Debian Joins Apache in Rejecting Sender ID
Sep 7, 2004 9:27 AM PT
Following the lead of the Apache Software Foundation, the Debian Linux group has announced it will not deploy the Sender ID antispam standard due to licensing concerns.
The Debian project issued a statement on Saturday, noting that the group abides by a social contract to its users that specified all software included in the operating system will be free software. This means it can be freely distributed, modified and used as defined under the group's Debian Free Software Guidelines (DFSG).
The current Microsoft royalty-free Sender ID patent license agreement terms are a barrier to any Debian package used to implement Sender ID or to include Sender ID support, according to the Debian project.
With its Sender ID license, Microsoft has noted that the technology can be distributed under an open-source license, under the condition that the source code contain a statement identifying Microsoft as a partial holder of its intellectual property.
Microsoft developed Sender ID in an effort to help companies identify and filter spam. Specifically, it focuses on domain spoofing, a strategy designed to stop the spammer technique of faking a sender's e-mail address by verifying that each e-mail originates from its proper domain.
The Debian group noted that the current license and "resulting encumbrances" are incompatible with the DFSG, unlike other Internet standards that Debian is able to support.
"It's important to visibly state that a large free software project cannot implement a technology based on patented technology," Debian spokesperson Joey Schulze told LinuxInsider.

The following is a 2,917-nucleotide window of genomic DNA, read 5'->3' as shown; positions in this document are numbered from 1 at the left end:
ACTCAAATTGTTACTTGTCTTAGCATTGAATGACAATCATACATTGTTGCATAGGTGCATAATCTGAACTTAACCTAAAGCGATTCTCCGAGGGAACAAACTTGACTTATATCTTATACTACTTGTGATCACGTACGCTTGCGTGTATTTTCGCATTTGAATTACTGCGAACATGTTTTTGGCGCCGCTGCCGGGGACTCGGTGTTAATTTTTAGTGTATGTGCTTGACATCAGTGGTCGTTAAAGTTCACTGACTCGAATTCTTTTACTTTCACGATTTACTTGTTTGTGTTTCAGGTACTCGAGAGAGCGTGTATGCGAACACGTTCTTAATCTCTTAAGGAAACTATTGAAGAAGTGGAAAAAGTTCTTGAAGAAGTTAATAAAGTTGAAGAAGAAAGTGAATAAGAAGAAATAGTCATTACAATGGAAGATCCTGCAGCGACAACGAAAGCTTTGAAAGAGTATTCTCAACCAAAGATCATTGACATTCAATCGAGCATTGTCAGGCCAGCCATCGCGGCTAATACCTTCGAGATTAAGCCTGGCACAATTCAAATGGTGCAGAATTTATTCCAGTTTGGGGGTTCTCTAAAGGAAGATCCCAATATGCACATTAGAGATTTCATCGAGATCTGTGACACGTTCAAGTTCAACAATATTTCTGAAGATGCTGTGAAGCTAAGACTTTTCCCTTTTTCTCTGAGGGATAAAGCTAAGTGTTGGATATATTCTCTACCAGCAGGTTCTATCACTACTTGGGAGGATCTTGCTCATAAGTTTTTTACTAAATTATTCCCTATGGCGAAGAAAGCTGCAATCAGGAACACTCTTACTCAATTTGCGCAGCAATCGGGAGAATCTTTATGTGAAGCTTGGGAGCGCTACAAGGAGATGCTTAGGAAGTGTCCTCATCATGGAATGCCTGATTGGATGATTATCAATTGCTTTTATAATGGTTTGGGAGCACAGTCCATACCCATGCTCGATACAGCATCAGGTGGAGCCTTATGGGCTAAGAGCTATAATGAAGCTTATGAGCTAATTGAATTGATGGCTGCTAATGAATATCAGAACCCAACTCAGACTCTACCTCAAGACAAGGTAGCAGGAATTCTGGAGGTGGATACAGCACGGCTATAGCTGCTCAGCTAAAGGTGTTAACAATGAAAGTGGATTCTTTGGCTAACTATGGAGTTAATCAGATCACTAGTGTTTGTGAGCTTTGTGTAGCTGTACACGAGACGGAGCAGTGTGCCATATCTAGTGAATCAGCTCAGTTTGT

He added that, until now, the Internet and its standards were built upon free and open technology without patents or licensing issues.
"We all know the benefit," he said. "We have a working Internet, built by various vendors and organizations that abide by these standards."
The Debian project specifically noted in its statement that it thanks the Apache Software Foundation for issuing its position, and that Debian used that position as a starting point.
Apache announced on Thursday that it would not support Sender ID because of its licensing. The foundation's general counsel, Larry Rosen, told LinuxInsider that the group was trying to negotiate with Microsoft, but until the company comes up with more favorable terms, it will continue to reject the standard.
Although it gave this nod to Apache, Debian's project statement included: "[W]e have arrived at our determination independently."
The two positions have much in common. Both groups have called for better examination of intellectual property rights involved in Sender ID, and less movement toward weaving proprietary technology licenses into open-source standards.
"Free and open standards ensure that they can be implemented by any vendor or organization," said Schulze. "Patents and licenses always bear a risk for vendors and users."
Although Microsoft has predominantly kept quiet on the current Sender ID tussle, a spokesperson for the company told LinuxInsider that there are many companies that have voiced support for the Sender ID license offered by Microsoft.
According to Microsoft, companies on its side are AOL, Cloudmark, IronPort, VeriSign, Bell Canada and the 54 member Email Service Provider Coalition.
"There's broad support for Sender ID technology," said Microsoft's spokesperson. "We encourage others to support and implement this technology so that together we can do more to tackle spam."
More Fights Ahead?
With Apache and Debian's rejection of Sender ID, it seems that many groups will find themselves in a position where a decision must be made.
Microsoft has named its early supporters, and Debian has as well, citing Apache, the Free Software Foundation, Postfix, Exim and Courier.
Schulze noted that he expects other groups also will announce they will not implement or use Sender ID because of licensing issues. He said that since this Internet Engineering Task Force standard should be pushed through soon, the timing of Debian's and Apache's statements was vital.
"It was important to release such a statement in time, before it gets ratified and released," he said.